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Here are some tips to stay 'fuels safe'

Remember that generators, heaters, camp stoves, barbecues and other fuel-fired appliances are designed for outdoor use only
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barbeque propane tank turl 2017
File photo/Village Media

NEWS RELEASE
TECHNICAL STANDARDS AND SAFETY AUTHORITY
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With the recent onset of spring’s unprecedented rainfall across various regions in Ontario, the province’s fuels-safety regulator, Technical Standards and Safety Authority (TSSA), is advising Ontarians of important fuel-related safety tips as they work to recover from devasting flooding.

With key energy infrastructure temporarily out of commission and persistently cool and wet temperatures, many residents may be tempted to use portable fuel-fired generators or camp heaters to heat their homes or garages, as well as propane barbecues and stoves for cooking indoors.

While such activities may be tempting, TSSA reminds Ontarians to exercise extreme vigilance and caution when handling or operating fuel-fired appliances and equipment.

This is critical to avoid the risk of fire, explosion or build-up of carbon monoxide (CO) — an odourless, colourless and tasteless poisonous gas that can lead to serious health effects, including death.

TSSA reminds residents of the following ways to stay “fuels safe”:

  • Never use a fuel-fired generator, heater, camp stove, lantern or barbecue inside your home or in an enclosed space such as a garage — these are designed for outdoor use only. Open doors, windows or fans will never provide enough ventilation to prevent CO gas from rising to toxic levels.
  • When using a generator outside, as intended, ensure it is situated away from any open windows, doors and vents of your house, garage or cottage — CO gas can even accumulate in a car port or covered patio.
  • Make sure you fully understand and follow the proper operating procedures before starting your generator follow the manufacturer’s maintenance and repair guidelines.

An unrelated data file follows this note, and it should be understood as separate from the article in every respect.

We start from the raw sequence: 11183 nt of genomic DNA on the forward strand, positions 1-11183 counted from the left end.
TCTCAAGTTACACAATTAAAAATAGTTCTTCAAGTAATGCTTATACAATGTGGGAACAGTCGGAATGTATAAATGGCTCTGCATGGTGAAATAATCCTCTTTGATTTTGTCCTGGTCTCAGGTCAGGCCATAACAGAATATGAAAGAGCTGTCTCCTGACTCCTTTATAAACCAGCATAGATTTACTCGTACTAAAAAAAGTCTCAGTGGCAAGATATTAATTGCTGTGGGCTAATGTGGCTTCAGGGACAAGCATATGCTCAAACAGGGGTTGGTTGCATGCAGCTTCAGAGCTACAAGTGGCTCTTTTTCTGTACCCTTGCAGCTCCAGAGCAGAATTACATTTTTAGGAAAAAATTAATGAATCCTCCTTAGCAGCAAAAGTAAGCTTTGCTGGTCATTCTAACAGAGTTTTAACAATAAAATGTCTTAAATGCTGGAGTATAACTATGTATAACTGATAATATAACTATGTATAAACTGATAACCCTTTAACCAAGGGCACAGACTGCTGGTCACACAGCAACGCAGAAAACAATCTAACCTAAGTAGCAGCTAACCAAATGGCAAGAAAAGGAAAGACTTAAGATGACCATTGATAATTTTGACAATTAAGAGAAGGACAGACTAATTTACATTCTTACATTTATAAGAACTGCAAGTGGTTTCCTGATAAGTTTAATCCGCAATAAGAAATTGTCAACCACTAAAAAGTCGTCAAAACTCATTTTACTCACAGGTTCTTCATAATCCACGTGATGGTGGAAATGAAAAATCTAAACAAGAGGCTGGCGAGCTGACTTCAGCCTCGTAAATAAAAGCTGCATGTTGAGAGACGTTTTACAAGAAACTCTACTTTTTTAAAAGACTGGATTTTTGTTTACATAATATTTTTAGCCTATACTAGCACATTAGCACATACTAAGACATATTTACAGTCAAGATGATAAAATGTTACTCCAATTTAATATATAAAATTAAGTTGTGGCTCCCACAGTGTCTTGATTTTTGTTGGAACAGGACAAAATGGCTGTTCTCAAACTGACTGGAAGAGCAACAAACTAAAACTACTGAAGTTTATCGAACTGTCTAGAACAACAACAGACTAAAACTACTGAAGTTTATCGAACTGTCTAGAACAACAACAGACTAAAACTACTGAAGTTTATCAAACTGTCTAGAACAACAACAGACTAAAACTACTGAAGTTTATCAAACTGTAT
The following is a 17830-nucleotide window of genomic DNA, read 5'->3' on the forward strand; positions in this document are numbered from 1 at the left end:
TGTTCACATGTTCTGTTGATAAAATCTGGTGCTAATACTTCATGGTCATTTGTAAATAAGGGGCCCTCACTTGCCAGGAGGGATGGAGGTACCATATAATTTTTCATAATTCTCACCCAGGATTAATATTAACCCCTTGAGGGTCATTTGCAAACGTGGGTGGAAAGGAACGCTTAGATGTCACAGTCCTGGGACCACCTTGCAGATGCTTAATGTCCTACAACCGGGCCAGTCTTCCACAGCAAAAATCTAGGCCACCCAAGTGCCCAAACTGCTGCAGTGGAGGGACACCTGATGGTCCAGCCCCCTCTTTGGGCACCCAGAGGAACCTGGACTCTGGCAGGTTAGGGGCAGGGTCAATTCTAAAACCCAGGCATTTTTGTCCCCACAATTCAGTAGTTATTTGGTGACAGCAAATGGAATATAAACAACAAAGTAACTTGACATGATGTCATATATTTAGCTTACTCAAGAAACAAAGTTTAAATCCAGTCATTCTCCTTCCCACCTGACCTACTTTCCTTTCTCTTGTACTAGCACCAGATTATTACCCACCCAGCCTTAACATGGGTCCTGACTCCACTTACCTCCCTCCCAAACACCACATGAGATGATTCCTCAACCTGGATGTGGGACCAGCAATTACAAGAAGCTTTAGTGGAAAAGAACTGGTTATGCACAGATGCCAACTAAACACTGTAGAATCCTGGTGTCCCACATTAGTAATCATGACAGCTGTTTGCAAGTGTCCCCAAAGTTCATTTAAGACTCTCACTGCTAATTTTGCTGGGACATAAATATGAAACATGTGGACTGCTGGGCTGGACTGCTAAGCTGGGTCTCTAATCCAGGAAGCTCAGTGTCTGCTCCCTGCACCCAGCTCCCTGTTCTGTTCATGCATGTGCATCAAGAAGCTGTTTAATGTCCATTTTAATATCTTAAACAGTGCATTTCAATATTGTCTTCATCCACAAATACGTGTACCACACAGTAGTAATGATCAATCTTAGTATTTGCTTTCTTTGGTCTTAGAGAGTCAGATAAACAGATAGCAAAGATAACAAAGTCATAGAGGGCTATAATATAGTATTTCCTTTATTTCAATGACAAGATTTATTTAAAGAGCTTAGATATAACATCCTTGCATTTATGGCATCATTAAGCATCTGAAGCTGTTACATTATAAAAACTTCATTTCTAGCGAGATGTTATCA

• Always allow the generator to cool before attempting to refuel it to avoid risks of potential fires from gas splashing on hot components.
  • Consider using a battery-powered CO detector in the area where you’re operating your generator.
  • If drying out your basement with commercial ventilating fans, you must vent any fuel-burning appliances and equipment, including furnaces and water heaters, to the outside. Ventilating fans can create a “negative” pressure environment, which can cause CO to spill back into the home.
  • As always, carbon monoxide alarms are required in all homes with a fuel-burning appliance or an attached garage. At a minimum, install a certified CO alarm adjacent to each sleeping area.

Residents unsure of any conditions that may affect their fuel-fired appliances should consult a professional TSSA fuels-certified technician. To determine if a technician is certified, ask to see a certificate number or contact TSSA at 1-877-682-8772 for verification.

About TSSA

The Technical Standards and Safety Authority (TSSA) is one of Ontario’s public safety regulators mandated by the Government of Ontario to enforce provincial safety regulations and enhance public safety.

Throughout Ontario, TSSA regulates the safety of amusement devices, boilers and pressure vessels, elevating devices, fuels, operating engineers, ski lifts, and upholstered and stuffed articles.

Its range of safety services include public education and consumer information, certification, licensing and registration, engineering design review, inspections, investigations, safety management consultation, and enforcement and prosecution activities. The organization’s vision is to be a valued advocate and recognized authority in public safety.

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